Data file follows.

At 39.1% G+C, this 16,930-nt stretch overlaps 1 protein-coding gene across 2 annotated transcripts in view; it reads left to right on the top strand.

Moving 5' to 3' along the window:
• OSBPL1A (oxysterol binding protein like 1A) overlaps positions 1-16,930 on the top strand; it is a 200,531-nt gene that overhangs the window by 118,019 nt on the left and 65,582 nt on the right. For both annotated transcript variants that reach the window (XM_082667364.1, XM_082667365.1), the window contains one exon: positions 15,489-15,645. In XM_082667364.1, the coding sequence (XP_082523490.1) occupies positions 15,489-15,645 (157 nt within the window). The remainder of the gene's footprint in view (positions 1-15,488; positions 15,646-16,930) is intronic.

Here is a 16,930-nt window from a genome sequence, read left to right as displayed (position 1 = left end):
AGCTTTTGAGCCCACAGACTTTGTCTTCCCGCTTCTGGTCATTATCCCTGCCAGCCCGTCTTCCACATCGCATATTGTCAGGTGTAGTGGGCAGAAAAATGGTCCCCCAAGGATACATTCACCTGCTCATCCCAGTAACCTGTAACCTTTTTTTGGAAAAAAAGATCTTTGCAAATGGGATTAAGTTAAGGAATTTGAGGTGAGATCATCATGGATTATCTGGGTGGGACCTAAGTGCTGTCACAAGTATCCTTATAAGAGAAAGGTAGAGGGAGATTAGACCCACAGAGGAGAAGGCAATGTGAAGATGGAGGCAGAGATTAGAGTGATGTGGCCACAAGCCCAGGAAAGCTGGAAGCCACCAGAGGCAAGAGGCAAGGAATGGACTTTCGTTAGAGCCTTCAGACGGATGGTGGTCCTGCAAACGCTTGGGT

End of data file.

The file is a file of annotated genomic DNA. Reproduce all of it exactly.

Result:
At 39.1% G+C, this 16,930-nt stretch overlaps 1 protein-coding gene across 2 annotated transcripts in view; it reads left to right on the top strand.

Moving 5' to 3' along the window:
• OSBPL1A (oxysterol binding protein like 1A) overlaps positions 1-16,930 on the top strand; it is a 200,531-nt gene that overhangs the window by 118,019 nt on the left and 65,582 nt on the right. For both annotated transcript variants that reach the window (XM_082667364.1, XM_082667365.1), the window contains one exon: positions 15,489-15,645. In XM_082667364.1, the coding sequence (XP_082523490.1) occupies positions 15,489-15,645 (157 nt within the window). The remainder of the gene's footprint in view (positions 1-15,488; positions 15,646-16,930) is intronic.

Here is a 16,930-nt window from a genome sequence, read left to right as displayed (position 1 = left end):
AGCTTTTGAGCCCACAGACTTTGTCTTCCCGCTTCTGGTCATTATCCCTGCCAGCCCGTCTTCCACATCGCATATTGTCAGGTGTAGTGGGCAGAAAAATGGTCCCCCAAGGATACATTCACCTGCTCATCCCAGTAACCTGTAACCTTTTTTTGGAAAAAAAGATCTTTGCAAATGGGATTAAGTTAAGGAATTTGAGGTGAGATCATCATGGATTATCTGGGTGGGACCTAAGTGCTGTCACAAGTATCCTTATAAGAGAAAGGTAGAGGGAGATTAGACCCACAGAGGAGAAGGCAATGTGAAGATGGAGGCAGAGATTAGAGTGATGTGGCCACAAGCCCAGGAAAGCTGGAAGCCACCAGAGGCAAGAGGCAAGGAATGGACTTTCGTTAGAGCCTTCAGACGGATGGTGGTCCTGCAAACGCTTGGGT